So, you can think about this a good or bad. If you want to spend more money in restaurants, use credit cards more than cash. If you want to spend less, use cash more than credit cards. But in general, we can think about how to use the pain of paying and how much of it do we want. And I think we have like a range. Credit cards have very little pain of paying, debit cards have a little bit more because you feel like today, at least it is coming out of your checking account, and cash has much more.

But you can even do better than cash. Imagine if you had envelopes and your envelopes were telling you how much money you have in each category for the rest of the month. You had an envelope for coffee, you had an envelope for restaurants and you had an envelope for grocery. Now, when you take month out, you also see how much what you have left is shrinking, and that will actually increase the pain of paying more.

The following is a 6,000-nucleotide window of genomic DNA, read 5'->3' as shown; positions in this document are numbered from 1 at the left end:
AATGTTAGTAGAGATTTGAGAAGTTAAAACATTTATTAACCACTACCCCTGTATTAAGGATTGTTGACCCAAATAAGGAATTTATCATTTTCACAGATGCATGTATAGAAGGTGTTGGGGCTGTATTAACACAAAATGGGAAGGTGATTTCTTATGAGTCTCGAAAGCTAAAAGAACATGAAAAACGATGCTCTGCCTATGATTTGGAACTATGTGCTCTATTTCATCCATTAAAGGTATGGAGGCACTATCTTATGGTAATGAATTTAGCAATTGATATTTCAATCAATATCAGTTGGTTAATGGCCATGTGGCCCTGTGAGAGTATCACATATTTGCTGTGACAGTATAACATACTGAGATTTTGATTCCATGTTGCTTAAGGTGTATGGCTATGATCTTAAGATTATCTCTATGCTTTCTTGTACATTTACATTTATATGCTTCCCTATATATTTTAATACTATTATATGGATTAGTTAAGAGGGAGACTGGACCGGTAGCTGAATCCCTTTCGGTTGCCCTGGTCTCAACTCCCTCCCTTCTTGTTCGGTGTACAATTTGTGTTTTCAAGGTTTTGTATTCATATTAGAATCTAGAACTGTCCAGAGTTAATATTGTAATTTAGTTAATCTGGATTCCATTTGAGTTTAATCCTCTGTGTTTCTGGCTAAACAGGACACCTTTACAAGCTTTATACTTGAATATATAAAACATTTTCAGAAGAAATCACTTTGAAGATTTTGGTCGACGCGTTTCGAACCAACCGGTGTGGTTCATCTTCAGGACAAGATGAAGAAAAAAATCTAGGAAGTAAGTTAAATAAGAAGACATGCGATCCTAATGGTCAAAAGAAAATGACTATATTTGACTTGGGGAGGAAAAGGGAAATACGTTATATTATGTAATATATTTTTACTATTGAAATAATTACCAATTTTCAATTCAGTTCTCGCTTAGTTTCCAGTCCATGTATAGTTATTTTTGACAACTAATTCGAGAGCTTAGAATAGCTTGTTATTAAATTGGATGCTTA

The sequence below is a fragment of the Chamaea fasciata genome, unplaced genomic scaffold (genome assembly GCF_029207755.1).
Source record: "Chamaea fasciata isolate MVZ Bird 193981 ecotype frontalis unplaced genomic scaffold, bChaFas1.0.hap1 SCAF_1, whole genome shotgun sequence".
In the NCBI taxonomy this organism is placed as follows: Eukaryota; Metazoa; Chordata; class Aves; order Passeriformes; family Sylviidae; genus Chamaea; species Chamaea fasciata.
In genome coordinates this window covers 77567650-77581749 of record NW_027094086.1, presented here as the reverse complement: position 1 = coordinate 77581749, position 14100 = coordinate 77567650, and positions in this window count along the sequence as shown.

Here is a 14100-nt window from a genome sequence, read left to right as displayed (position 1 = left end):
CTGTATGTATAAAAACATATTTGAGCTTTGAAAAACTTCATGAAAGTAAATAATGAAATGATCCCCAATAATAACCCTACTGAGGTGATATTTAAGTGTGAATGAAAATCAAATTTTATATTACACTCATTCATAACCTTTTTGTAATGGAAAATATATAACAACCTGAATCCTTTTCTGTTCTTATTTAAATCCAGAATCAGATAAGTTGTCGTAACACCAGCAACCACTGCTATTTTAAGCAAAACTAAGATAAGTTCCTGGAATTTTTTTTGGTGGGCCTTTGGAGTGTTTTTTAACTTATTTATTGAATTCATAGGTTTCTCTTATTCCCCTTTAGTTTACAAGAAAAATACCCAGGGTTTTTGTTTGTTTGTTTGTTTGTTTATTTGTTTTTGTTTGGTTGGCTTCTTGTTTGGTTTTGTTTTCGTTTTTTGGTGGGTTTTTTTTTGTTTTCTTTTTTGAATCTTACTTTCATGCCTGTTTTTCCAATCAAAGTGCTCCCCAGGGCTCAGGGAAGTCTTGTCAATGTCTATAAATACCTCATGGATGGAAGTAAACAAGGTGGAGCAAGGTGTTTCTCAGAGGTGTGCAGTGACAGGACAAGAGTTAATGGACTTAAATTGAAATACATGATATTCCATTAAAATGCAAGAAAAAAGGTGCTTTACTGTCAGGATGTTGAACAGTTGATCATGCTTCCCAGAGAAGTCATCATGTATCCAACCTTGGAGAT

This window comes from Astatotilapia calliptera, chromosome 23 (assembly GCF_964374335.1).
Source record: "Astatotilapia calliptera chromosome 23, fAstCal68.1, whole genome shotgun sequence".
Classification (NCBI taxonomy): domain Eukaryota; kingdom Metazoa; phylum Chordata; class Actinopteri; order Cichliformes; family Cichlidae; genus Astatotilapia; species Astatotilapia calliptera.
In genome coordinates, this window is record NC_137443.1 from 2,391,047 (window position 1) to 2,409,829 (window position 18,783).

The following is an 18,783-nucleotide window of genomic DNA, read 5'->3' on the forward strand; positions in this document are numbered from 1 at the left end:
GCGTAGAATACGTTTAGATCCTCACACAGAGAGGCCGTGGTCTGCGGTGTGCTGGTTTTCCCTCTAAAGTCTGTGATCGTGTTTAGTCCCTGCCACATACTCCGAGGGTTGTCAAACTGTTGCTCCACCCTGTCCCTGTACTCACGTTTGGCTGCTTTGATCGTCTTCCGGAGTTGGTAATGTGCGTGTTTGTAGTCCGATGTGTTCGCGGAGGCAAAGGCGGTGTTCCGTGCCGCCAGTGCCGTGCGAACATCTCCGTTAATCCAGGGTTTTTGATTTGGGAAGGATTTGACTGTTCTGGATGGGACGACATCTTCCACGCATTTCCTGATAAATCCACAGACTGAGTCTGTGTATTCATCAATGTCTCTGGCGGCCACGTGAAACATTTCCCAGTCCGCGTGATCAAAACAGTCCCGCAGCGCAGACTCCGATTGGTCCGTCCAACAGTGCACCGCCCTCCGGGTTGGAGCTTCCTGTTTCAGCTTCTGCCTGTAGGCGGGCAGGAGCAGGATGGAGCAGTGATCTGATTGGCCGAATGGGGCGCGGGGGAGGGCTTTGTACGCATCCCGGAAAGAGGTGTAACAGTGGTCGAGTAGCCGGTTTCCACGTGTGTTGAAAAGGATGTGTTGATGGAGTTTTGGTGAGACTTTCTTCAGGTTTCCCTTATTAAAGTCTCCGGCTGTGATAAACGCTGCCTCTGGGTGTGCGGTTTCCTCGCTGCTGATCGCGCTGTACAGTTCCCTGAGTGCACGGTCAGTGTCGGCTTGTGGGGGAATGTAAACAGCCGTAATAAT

Now, I don't think we should go around life and being miserable all the time and feel the pain of paying. It's a question of what categories we want to spend more on and what categories we want feel that we are spending too much on and we want to cut down.

Topic: The “drop in the bucket” problem

Dan Ariely: So, part of the problem is the "drop in the bucket" problem. Right? So if I don't have money for health insurance, which is $5,000, what will $5.00 today be. And that's a problem of procrastination. Its $5.00 today and today and today and today, and the problem is, we can't envision to ourselves how this money would accumulate. We have to see where it's coming from. And I think we need visualizing tools. I think actually the banks role is to help us think about money better, and sadly, nobody is doing it because everybody wants us to spend more and more.